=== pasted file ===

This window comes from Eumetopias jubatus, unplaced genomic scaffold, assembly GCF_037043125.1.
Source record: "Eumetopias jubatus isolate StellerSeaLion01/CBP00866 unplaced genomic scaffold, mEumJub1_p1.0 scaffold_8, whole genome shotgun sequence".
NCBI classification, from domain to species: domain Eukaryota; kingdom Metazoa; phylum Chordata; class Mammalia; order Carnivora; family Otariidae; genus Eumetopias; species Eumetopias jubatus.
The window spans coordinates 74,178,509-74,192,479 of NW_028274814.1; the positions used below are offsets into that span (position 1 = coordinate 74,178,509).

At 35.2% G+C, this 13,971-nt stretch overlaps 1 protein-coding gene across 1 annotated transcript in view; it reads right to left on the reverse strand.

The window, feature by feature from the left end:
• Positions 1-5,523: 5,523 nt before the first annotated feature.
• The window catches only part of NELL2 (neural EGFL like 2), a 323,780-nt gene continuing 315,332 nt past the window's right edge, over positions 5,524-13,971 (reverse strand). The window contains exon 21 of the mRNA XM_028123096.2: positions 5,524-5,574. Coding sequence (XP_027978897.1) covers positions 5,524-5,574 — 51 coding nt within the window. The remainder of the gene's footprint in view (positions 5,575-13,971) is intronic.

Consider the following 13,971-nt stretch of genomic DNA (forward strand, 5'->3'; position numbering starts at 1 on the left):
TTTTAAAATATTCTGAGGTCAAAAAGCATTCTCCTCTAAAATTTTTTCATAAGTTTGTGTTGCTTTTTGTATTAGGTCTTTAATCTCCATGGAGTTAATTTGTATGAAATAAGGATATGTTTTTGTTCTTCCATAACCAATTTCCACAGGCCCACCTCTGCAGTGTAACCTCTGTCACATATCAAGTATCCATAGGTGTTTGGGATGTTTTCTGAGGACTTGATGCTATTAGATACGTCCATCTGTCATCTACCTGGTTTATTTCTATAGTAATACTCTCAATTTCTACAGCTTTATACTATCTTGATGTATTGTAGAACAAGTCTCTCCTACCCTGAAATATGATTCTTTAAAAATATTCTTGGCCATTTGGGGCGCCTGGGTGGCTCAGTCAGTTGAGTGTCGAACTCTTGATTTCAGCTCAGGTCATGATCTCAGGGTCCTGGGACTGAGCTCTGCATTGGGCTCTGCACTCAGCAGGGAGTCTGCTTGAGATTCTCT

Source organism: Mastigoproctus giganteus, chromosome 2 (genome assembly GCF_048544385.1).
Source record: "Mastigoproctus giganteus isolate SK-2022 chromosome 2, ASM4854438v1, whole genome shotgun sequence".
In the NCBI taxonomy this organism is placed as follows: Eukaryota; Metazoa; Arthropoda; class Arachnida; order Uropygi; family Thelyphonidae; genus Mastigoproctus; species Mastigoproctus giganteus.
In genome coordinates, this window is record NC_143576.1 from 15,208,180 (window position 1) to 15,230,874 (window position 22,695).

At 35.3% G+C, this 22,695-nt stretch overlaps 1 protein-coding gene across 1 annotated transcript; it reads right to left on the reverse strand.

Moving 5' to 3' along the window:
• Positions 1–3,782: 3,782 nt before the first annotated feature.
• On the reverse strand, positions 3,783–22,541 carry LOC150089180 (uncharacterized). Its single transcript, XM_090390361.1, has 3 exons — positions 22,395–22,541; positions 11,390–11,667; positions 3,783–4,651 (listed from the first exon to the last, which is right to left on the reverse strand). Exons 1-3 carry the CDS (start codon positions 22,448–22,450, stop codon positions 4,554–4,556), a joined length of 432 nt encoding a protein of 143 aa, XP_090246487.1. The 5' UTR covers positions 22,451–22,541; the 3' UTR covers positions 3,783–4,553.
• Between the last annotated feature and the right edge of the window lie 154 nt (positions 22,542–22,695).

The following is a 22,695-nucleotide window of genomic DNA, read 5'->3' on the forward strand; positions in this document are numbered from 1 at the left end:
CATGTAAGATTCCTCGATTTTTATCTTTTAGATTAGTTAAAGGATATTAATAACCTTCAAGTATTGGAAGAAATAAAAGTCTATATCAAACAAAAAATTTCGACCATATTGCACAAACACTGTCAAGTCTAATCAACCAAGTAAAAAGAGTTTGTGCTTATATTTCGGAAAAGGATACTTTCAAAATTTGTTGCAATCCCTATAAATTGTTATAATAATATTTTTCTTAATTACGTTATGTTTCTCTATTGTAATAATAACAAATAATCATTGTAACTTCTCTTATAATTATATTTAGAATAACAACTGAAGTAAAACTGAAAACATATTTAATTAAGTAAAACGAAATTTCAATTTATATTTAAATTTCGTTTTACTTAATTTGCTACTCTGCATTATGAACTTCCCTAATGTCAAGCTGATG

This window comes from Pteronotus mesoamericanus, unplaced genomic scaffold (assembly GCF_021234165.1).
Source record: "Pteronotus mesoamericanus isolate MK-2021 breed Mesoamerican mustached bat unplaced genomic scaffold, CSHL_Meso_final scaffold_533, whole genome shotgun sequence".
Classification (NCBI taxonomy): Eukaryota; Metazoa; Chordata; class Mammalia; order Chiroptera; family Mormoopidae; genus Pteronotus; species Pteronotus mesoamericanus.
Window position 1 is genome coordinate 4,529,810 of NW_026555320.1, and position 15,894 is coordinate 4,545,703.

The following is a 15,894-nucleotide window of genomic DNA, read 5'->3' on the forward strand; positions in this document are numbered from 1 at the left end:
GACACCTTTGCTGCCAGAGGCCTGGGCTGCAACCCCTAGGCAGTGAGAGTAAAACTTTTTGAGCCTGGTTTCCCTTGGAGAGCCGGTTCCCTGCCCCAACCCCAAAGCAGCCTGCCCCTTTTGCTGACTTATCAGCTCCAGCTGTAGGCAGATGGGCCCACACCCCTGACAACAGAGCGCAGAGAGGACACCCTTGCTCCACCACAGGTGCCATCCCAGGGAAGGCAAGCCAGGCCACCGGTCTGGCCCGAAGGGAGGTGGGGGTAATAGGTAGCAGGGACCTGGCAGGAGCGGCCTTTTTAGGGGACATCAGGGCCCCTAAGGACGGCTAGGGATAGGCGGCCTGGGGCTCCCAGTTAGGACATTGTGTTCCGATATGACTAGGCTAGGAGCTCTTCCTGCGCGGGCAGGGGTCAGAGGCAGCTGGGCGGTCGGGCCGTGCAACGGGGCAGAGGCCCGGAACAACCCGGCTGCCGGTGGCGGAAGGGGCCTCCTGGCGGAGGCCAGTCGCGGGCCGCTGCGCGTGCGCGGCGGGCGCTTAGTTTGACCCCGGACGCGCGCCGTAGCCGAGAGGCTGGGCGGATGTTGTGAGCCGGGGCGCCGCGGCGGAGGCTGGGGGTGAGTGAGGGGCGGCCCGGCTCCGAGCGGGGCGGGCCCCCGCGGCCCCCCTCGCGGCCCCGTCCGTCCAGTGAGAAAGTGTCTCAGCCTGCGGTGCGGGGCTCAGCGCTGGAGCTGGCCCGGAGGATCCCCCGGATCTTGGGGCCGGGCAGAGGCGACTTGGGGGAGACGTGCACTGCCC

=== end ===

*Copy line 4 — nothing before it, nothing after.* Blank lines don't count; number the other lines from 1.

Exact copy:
The window spans coordinates 74,178,509-74,192,479 of NW_028274814.1; the positions used below are offsets into that span (position 1 = coordinate 74,178,509).